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Tony doesn’t sleep, because sleep isn’t safe.

It was roughly two in the morning on a chilly Wednesday (or maybe even Thursday) in early April, and Tony was wide awake. He hadn’t yet gotten to sleep, hadn’t in a day or two, because he couldn’t get his brain to turn off. He had too many ideas he wanted to explore, too many equations to solve, and far too many little strands of caffeine buzzing in his veins from the likely dangerous amounts of coffee he’d (inhaled) consumed hours prior.

His fingers lightly tapped on the mattress beneath him, itching to be back in his lab with his tools in hand; the smell of oil and sweat, and the sound of rock music vibrating through the concrete structure. Tony’s lab was where he felt safest, and whenever he was out of it – even in the Iron Man suit – it made him anxious.

Behind him there was a shifting movement and Tony sucked a breath in through his nose. “Stop,” came a calm, soft mutter from his back. A hand slid lazily down Tony’s arm and towards his drumming fingers, stronger fingers slipping between the spaces of his own and gently squeezing hard enough to cease their movements. The thumb brushed along the side of his hand and Tony exhaled the breath he was holding as his fingers instinctively curled around the ones gripping him.

Tony stared at the blue glow of his arc reactor against the window covers across from him. He could hear it quietly whirring in his chest – a sound so normal to him now it was inaudible unless broken or thought of – mixed with the steady rhythm of breathing drifting from the other side of the bed. It was peaceful and quiet and Tony wanted to scream. To break something. Anything.

He had so much energy he was practically shaking. Or maybe he actually was. Tony couldn’t really tell. The perfect blue circle created by his chest ornament stared right back at him with a steady glow. Almost pulsating, though Tony knew that was just his eyes trying to adjust properly without any other source of lighting to take in.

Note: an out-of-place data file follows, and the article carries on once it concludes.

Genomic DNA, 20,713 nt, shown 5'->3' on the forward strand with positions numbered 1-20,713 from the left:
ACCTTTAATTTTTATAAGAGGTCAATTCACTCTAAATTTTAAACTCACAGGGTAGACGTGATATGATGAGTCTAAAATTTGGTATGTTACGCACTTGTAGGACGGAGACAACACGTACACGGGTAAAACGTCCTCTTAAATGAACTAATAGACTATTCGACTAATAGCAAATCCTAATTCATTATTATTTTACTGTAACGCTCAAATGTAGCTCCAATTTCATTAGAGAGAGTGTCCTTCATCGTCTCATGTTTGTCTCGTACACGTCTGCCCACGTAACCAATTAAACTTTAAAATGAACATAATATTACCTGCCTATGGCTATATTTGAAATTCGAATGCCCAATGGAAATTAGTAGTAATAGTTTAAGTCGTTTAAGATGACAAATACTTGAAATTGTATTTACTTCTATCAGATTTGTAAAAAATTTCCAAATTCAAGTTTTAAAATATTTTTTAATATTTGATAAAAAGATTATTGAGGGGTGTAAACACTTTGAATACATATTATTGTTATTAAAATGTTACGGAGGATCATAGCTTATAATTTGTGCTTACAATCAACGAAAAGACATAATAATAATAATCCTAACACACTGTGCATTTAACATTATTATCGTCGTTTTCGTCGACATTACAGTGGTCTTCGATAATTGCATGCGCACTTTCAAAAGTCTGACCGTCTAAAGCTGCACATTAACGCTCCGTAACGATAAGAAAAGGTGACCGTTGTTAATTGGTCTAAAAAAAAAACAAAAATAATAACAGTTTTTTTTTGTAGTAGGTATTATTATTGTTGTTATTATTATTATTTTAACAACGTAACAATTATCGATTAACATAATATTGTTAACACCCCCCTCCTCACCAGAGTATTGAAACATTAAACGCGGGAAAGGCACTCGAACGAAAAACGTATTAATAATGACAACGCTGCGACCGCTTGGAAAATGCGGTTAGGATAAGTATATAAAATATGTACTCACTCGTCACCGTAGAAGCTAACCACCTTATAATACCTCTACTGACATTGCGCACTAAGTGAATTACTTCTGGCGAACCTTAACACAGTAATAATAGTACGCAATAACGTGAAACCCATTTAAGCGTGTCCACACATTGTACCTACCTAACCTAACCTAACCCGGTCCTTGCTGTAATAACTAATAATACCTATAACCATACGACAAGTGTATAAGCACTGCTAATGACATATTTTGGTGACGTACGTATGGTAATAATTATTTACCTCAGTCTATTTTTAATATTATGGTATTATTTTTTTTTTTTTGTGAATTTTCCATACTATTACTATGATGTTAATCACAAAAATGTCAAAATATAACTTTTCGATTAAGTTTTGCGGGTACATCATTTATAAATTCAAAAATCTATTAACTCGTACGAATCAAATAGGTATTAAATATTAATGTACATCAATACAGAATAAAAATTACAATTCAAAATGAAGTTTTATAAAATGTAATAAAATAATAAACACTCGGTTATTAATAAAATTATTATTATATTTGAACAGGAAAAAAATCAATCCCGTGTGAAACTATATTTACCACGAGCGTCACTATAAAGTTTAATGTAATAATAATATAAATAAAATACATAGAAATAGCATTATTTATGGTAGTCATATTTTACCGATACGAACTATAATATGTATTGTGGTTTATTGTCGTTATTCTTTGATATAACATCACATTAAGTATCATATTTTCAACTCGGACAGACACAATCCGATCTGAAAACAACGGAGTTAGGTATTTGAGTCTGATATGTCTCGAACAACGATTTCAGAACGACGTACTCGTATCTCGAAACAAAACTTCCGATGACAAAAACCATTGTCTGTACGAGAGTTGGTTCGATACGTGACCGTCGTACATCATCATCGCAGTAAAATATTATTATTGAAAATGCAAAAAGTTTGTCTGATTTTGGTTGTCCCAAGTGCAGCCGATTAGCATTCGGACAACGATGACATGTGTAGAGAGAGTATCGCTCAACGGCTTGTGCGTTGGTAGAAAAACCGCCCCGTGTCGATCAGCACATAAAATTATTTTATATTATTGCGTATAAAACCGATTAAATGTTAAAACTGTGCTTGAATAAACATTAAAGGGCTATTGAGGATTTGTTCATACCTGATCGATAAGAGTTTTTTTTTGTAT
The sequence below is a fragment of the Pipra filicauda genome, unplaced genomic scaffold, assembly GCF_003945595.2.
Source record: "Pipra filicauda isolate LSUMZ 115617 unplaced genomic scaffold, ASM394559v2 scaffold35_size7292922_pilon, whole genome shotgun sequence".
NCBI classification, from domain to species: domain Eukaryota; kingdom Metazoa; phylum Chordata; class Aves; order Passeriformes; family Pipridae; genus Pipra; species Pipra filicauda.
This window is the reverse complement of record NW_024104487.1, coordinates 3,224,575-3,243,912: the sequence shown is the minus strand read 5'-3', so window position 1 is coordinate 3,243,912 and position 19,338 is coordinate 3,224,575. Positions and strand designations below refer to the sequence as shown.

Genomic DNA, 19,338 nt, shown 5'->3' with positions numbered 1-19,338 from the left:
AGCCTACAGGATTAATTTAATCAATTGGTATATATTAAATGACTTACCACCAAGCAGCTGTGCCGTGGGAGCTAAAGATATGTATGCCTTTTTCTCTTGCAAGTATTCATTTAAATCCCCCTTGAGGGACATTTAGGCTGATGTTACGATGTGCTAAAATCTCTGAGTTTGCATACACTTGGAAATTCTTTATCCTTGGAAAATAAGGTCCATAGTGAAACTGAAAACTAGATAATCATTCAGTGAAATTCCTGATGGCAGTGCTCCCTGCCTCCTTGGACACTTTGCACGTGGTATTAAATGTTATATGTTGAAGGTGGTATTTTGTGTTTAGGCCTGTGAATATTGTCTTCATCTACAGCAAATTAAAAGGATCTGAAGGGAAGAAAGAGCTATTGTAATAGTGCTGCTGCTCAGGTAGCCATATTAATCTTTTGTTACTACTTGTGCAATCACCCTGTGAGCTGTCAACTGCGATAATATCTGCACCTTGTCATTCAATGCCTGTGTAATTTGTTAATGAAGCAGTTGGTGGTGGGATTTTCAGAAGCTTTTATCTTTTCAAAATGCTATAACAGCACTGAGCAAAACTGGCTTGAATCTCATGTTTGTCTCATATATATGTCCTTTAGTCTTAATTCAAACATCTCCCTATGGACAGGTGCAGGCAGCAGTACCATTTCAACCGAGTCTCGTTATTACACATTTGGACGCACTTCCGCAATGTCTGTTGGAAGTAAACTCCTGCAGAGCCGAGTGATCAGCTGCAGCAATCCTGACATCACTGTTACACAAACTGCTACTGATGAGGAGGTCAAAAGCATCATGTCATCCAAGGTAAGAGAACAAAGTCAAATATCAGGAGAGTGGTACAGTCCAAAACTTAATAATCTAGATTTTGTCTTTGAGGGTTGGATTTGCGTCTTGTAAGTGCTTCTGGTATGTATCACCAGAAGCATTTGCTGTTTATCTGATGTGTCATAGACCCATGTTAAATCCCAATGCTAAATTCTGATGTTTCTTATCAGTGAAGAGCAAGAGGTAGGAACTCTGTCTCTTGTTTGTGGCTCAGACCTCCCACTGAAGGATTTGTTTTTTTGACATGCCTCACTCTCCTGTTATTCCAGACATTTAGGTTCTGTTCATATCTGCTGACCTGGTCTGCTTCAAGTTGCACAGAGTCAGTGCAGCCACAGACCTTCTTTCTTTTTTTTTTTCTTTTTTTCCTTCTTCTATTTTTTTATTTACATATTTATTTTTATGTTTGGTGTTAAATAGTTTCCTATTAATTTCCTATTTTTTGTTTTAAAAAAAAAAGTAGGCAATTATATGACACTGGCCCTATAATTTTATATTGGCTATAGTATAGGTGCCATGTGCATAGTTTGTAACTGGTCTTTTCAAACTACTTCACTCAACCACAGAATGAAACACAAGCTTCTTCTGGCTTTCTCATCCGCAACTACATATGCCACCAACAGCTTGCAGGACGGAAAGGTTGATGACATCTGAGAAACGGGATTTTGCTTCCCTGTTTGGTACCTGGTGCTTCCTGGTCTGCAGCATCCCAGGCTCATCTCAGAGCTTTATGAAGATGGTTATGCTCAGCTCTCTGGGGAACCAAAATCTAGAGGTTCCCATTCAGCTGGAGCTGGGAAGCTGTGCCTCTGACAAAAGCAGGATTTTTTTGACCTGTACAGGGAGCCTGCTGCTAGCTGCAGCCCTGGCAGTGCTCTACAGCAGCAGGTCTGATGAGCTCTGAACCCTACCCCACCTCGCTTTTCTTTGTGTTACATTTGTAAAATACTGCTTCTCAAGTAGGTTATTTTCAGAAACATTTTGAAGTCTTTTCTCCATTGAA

He was thirsty, and really wanted more coffee. There was still so much Tony had to do and he shouldn’t be just lying in bed wasting the time away. He should be fixing the small glitch in his suit’s wiring (nothing big, but a nuisance all the same), or working on those arrows he promised Clint, or giving Dummy an upgrade for loyalty over the years. He should be working on a larger scale of clean energy because the entire borough of Manhattan alone could –

“Tony;” The same voice from before broke through Tony’s rapid thought process and dropped him back in the bed. “Stop thinking. You’re freaking out.” It was heavy with sleep but still patiently calm and Tony mentally cursed himself out for disrupting sleep patterns yet again.

“’m not freaking out,” he quietly answered, blinking at the reactor’s reflection. A light humming noise ran through his muscles.

“JARVIS says your heart’s racing.”

Tony scoffed. “JARVIS can keep his mouth shut.”

Overhead a dry, “A physical impossibility, sir,” filled the room. Tony opened his mouth to snap something back but caught the words before they escaped because he didn’t need to argue with his AI when others were trying to sleep.

The hand trapping his own moved up along the bed, dragging Tony’s along with it, until it settled over the hard casing of the arc reactor and blocked out the glow. A strong arm pulled Tony back until he could feel himself pressed along a warm solidness that always startled him for a few seconds.

It was a familiarity he still hadn’t quite gotten used to.

“Stop thinking,” was whispered right against Tony’s ear. “Just close your eyes and stop thinking for a minute.” A leg forced (without much resistance) its way between Tony’s, tangling around Tony’s and immobilizing him from any sudden movements as if knowing Tony would try to run. Run back to his lab where he felt – “You’re safe, Tony. Right here, with me. I won’t let anything happen to you.”


Steve was there.

Steve was always there. Had been ever since the Avengers formed and their petty initial bickering dissolved into actual conversation and mutual respect. Love – or what Tony could manage of such a foreign feeling.


Steve was there when Tony wasn’t in his lab to protect him (though Steve was more often in the lab than not, too).

Steve made sure Tony ate and bathed and talked to actual people. Steve was there when Tony’s mind got going too fast for his body to keep up and sent him into flashbacks and panic attacks and, when he’d pass out from going too long without sleep he couldn’t physically stay conscious, nightmares of nearly dying in a tiny cave.

Steve was always there.

With another sharp inhale, Tony forced his eyes shut and squeezed the hand over his reactor.

Steve was still there.

And Steve was where Tony felt safest of all.